Every one of us tries to imagine our ideal reader, and we usually fail. That’s because there isn’t usually a single ideal reader. Instead, we have an audience. The thing we lose sight of is that we create said audience. What kind of folks do you want reading your work? Who do you see enjoying it? What do you want them to take away when they close your book?
We all have an idea of our perfect audience. For example, I write to adults, male or female, with open minds and a good sense of humor. I think that readers who can laugh at themselves and others, and aren’t afraid to consider the world from an unpopular point of view would enjoy what I write. But do I write to an audience like that? Sometimes I do, other times, not so much. I do consider a few things about the audience as I outline a new idea, and with every story the "ideal audience" changes.
Who will find the subject interesting?
I’m don't pick a safe or fluffy subject to interest a particular audience. The readers I imagine enjoying my work aren’t interested in pure escapism, they want to be challenged too. Another writer might prefer an audience who simply want to be entertained, so she might choose a subject that’s light and not emotionally demanding. And there's nothing wrong with that. Know who will want to read your work, and be aware that a lot of readers may not like it at all, then make the decision whether or not you want the ideal audience, or the big one.
Set the right tone.
When considering the audience I want, I have to get the right tone. Mocking is not going to work. Whiny is likely to backfire too. A tone that is blunt, but not aggressive, is what I believe I need. Humor allows me to do this in most cases. On the other hand, the issue or subject can also dictate the tone. If I’m writing about a serious subject like domestic violence, humor isn’t always the best tone to convey my story. What works for one book will not always work for the next, so writers should always question the tone as they’re writing and whether it suits both subject and audience. If I’m writing for an audience who simply wants to be entertained, a casual tone is definitely the way to go. However, I also write to an audience that wants facts, and casual doesn’t work. My voice must be definitive, authoritative and a formal narratives give that feeling.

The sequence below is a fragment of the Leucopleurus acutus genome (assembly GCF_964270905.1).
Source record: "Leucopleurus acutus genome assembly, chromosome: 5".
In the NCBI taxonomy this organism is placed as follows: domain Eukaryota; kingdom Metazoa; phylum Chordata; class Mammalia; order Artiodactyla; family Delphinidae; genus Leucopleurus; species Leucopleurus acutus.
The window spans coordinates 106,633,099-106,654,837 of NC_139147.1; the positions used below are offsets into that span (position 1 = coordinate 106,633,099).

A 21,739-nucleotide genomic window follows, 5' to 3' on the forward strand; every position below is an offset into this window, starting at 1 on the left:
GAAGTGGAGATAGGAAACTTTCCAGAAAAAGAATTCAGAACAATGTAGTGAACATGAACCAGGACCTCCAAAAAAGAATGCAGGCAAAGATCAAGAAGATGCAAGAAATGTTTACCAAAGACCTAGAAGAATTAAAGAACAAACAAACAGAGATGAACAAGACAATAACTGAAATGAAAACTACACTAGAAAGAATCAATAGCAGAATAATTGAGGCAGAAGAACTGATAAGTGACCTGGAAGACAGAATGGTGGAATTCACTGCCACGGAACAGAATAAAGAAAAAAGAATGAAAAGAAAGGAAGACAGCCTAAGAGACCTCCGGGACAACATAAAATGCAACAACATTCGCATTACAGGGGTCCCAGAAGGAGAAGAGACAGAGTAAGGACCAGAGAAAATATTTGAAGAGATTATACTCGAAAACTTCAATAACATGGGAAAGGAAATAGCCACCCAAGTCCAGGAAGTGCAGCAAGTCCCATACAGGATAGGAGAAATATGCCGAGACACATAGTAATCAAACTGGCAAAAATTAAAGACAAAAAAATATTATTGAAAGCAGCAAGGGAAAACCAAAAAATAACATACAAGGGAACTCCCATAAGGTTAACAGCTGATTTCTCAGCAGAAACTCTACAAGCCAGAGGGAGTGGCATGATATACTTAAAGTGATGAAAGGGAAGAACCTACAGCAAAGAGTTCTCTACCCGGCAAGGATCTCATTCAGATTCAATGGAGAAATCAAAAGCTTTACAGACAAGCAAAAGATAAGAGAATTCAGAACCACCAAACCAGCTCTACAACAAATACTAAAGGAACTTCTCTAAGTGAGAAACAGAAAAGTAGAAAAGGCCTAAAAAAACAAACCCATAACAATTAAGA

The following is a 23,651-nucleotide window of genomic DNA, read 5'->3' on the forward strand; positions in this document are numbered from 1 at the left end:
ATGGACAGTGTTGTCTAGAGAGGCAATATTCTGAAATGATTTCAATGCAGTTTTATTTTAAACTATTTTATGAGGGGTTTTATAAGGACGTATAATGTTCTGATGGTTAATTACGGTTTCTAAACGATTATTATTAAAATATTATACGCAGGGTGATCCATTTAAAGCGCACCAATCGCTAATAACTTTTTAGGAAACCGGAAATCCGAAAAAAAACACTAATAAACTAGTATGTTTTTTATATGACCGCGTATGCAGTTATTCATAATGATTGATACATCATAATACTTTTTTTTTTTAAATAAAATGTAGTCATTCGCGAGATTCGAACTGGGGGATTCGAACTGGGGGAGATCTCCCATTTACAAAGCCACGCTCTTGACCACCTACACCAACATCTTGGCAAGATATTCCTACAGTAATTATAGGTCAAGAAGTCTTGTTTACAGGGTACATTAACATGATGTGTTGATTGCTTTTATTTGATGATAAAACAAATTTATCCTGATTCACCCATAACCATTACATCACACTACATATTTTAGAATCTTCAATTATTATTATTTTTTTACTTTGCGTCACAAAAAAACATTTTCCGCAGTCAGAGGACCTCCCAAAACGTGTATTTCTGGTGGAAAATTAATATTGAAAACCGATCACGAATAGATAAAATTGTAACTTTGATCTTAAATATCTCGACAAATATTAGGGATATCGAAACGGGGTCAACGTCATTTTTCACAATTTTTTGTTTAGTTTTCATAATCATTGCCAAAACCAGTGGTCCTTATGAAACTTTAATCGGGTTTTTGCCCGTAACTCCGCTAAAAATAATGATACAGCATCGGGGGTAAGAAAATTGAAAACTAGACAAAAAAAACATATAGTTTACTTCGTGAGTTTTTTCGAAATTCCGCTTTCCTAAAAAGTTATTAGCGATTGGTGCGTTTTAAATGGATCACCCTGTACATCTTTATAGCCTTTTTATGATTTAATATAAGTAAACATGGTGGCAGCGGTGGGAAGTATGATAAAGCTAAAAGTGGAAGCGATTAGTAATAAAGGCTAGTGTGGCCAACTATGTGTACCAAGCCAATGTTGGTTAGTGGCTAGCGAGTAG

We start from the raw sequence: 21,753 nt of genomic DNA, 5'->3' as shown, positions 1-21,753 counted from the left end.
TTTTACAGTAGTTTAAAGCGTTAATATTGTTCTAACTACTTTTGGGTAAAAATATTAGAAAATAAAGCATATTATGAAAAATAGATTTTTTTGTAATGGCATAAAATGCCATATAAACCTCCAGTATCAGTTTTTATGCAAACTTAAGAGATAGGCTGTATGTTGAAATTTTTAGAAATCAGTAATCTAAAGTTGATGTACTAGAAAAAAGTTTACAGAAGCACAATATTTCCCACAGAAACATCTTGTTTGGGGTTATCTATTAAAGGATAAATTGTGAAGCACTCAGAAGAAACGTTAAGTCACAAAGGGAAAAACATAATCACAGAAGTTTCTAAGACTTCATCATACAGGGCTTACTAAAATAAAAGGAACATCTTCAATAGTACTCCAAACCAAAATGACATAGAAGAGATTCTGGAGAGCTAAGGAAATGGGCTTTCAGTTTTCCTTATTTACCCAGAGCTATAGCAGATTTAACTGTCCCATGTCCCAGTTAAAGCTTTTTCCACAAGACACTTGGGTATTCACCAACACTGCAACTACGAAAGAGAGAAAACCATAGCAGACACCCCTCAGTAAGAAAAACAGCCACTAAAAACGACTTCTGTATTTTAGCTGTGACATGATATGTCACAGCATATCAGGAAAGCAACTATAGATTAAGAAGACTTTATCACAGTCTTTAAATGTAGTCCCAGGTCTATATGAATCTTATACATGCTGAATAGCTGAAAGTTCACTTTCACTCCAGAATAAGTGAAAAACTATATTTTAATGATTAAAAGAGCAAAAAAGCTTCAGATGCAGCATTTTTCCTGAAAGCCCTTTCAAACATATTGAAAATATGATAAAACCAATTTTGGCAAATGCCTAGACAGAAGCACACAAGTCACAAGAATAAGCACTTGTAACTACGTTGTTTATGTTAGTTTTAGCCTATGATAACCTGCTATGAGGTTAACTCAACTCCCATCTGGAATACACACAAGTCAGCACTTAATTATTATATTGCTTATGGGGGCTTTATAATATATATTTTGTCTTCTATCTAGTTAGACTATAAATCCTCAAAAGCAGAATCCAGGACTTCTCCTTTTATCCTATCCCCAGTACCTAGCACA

How do you want your audience to feel?
In other words, what reaction do you want to evoke? Whether or not you want controversy is going to affect the tone, subject and story you tell. If you want empathy from your audience, you’re going to write characters that appeal to them. If you want to anger them, you’re going to write characters that attack the things your audience holds dear.
Don’t forget demographics.
Age, sex, race, cultural background, education, social class, religious believes, etc. all play a role in how a reader is going to receive your story. “It’s just a book.” you say, but if you want to hit a wide audience, you have to take into consideration the unique characteristics attributed to each of these things. Women naturally relate to a female protagonist and men to a male. It is what it is. Yes, some readers can make the jump no matter what gender you use, but most can’t. A devout Catholic might not be able to appreciate a Satanist protagonist’s point of view, just as an Atheist might find your southern Baptist preacher protagonist hard to swallow. Do you have to write all generic shit to avoid this? No, just give your characters and your story elements that everyone can relate to as human beings.
How do you know you’re getting it right? You get feedback before you publish or query. Beta readers are priceless. Find as many as you can, from as many different backgrounds as possible. Listen to what they have to say, and use that feedback to target what you write to the folks you hope will enjoy it.
And don’t forget yourself. If you don’t like what you’re writing, odds are your audience will feel the same way. Above all else, write what you like to read. Fight the urge to impress your audience by writing in a way that’s not “you.” Trying to impress only leads to the author losing credibility and readers.